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Study Abroad - Point: Counterpoint

Wearing Many Hats

Study Abroad and Educational Travel Never End

People who do a lot of jobs at once are often described as wearing many hats. In fact, at the recent NAFSA Region XI conference that I attended in Newport, Rhode Island, there was even a presentation entitled "Wearing Many Hats Without Wigging Out." As I have discovered from talking and corresponding via email with international educators, wearing many hats is the rule and not the exception in this field.

Since most international educators are multiple-hat wearers, I sometimes wonder why I have so much trouble explaining why Transitions Abroad can be useful in its entirety for international educators. "Where's the Study Abroad?" one of our education abroad contributing editors, Barbara Burn of the Univ. of Massachusetts-Amherst, asked us at a recent lunch meeting.

Like international educators, Transitions Abroad wears many hats. We address international educational travel in all its aspects: working abroad, living abroad, and studying abroad. Some people have asked why we don't narrow the focus--why not just cover issues and trends in study abroad, for example? There is certainly a committed core audience for such coverage.

In fact, each and every article, directory, resource listing, and even advertisement has a focus on promoting a certain kind of travel. Educational travel is not limited to college-age students enrolling in overseas universities or joining their own university-sponsored programs. Ultimately, we all promote study abroad because of the vastly changed worldview that it gives students. That worldview will not shrink when a student leaves college.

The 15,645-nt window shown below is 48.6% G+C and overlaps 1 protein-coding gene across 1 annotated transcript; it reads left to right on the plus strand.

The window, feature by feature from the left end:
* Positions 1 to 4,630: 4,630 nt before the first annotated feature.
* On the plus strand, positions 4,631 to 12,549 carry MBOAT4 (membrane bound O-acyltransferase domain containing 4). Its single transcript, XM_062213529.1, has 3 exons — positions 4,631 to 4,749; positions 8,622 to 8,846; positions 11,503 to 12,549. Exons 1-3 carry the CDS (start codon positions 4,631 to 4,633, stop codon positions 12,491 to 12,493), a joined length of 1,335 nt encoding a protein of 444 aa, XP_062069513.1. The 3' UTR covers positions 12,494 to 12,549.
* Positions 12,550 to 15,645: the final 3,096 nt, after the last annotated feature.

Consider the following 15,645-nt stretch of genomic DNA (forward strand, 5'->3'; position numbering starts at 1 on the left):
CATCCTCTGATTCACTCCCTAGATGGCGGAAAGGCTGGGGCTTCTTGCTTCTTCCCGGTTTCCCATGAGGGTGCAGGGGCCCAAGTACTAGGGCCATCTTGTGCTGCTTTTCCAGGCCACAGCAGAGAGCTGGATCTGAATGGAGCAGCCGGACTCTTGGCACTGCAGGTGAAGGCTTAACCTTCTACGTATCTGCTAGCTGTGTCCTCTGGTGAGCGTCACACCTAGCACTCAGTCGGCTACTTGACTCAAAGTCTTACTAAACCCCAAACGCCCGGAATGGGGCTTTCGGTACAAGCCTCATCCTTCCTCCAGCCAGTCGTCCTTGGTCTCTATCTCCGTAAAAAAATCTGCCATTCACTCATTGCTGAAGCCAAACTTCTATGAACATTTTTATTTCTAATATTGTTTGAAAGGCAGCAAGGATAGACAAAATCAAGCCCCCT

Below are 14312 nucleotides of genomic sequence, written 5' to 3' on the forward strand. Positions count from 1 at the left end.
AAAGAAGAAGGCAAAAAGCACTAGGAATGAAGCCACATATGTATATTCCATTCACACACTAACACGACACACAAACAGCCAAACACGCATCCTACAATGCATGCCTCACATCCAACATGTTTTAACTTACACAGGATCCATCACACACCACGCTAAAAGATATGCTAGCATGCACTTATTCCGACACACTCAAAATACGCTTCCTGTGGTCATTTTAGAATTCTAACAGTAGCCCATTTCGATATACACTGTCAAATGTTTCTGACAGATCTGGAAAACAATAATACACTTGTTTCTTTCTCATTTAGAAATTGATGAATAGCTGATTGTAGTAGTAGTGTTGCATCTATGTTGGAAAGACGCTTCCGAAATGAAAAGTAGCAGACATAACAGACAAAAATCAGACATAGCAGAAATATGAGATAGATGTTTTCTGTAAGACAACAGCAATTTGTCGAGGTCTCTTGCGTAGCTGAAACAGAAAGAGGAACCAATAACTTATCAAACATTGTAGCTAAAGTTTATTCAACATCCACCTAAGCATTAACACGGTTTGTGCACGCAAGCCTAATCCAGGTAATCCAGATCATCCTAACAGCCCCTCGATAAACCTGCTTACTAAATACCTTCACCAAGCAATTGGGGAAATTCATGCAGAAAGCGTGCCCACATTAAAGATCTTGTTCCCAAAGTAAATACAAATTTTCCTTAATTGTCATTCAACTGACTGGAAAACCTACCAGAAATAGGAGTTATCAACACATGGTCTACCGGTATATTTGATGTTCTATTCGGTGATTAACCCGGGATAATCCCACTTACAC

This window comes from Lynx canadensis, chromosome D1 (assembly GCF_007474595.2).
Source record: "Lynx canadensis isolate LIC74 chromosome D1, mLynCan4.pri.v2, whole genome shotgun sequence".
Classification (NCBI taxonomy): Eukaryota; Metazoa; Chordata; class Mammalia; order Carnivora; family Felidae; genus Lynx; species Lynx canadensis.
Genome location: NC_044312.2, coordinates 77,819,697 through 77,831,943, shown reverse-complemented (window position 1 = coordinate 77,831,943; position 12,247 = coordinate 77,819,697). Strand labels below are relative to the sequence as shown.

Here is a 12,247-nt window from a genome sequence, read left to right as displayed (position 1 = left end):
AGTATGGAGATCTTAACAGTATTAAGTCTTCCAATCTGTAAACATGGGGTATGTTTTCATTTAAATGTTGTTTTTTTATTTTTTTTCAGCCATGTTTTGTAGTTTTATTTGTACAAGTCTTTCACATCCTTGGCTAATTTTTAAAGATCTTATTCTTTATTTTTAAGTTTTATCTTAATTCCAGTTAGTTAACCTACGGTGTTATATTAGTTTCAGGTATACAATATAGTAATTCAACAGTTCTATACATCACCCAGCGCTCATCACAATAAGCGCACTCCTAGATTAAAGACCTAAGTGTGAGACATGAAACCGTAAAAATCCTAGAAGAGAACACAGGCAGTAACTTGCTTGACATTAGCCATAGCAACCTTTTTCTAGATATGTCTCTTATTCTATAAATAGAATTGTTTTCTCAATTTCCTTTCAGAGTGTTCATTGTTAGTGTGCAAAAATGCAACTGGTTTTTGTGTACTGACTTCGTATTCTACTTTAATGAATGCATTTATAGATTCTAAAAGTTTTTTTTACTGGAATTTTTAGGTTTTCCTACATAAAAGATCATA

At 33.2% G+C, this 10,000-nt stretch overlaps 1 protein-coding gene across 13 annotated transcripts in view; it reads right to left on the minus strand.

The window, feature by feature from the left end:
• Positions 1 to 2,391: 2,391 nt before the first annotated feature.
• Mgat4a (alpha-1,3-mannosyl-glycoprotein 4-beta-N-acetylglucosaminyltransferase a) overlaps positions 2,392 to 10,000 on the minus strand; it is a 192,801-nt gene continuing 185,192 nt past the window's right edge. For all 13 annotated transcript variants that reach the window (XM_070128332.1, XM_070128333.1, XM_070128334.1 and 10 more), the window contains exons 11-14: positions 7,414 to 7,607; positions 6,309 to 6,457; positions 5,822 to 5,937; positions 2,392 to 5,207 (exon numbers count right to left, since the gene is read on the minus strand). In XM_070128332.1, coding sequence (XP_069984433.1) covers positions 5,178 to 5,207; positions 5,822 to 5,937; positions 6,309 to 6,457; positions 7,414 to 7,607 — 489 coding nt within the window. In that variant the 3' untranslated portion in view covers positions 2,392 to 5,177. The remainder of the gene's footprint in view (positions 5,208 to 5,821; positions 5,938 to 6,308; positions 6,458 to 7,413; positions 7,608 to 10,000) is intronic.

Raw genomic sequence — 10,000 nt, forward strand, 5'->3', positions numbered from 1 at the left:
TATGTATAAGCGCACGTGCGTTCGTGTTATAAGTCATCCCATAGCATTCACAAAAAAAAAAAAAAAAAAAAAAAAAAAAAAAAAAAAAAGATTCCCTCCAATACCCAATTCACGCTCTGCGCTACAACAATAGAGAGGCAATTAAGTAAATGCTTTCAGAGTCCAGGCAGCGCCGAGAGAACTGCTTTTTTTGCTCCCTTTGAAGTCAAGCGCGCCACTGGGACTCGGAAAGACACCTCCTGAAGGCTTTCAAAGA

We at Transitions Abroad feel strongly that study abroad for most students is a first, crucial step that promotes the kind of life-changing travel experiences that continue throughout life. That's why in the same issue in which we publish an article about helping students accept visitors from home while on a study abroad program, we feel perfectly united in purpose publishing an article about how to volunteer to save native species in Australia. The student who goes abroad and has a life-changing experience will not likely be content to come home and never again venture out of the bounds of his or her own country. Travel is an addictive teacher, and we owe it to the students whom we encourage to go abroad not to abandon them to the world of canned tours once they graduate. For example, many thousands of students each year want to work abroad--increasingly, international educators are being asked to help with that process. Working abroad necessitates living abroad. International educators need to be able to speak authoritatively about resources for living and working abroad, as well as travel and study.

I encourage international educators, who play a vital role in expanding the world for students, to look at Transitions Abroad in its entirety. Hand it off to students who want to backpack around their host country after the program is finished; offer a copy to a colleague in career advising so he or she can be sure to have the work abroad trend on the radar screen; plan your own trip.

Just as you wear many hats, so does this magazine.

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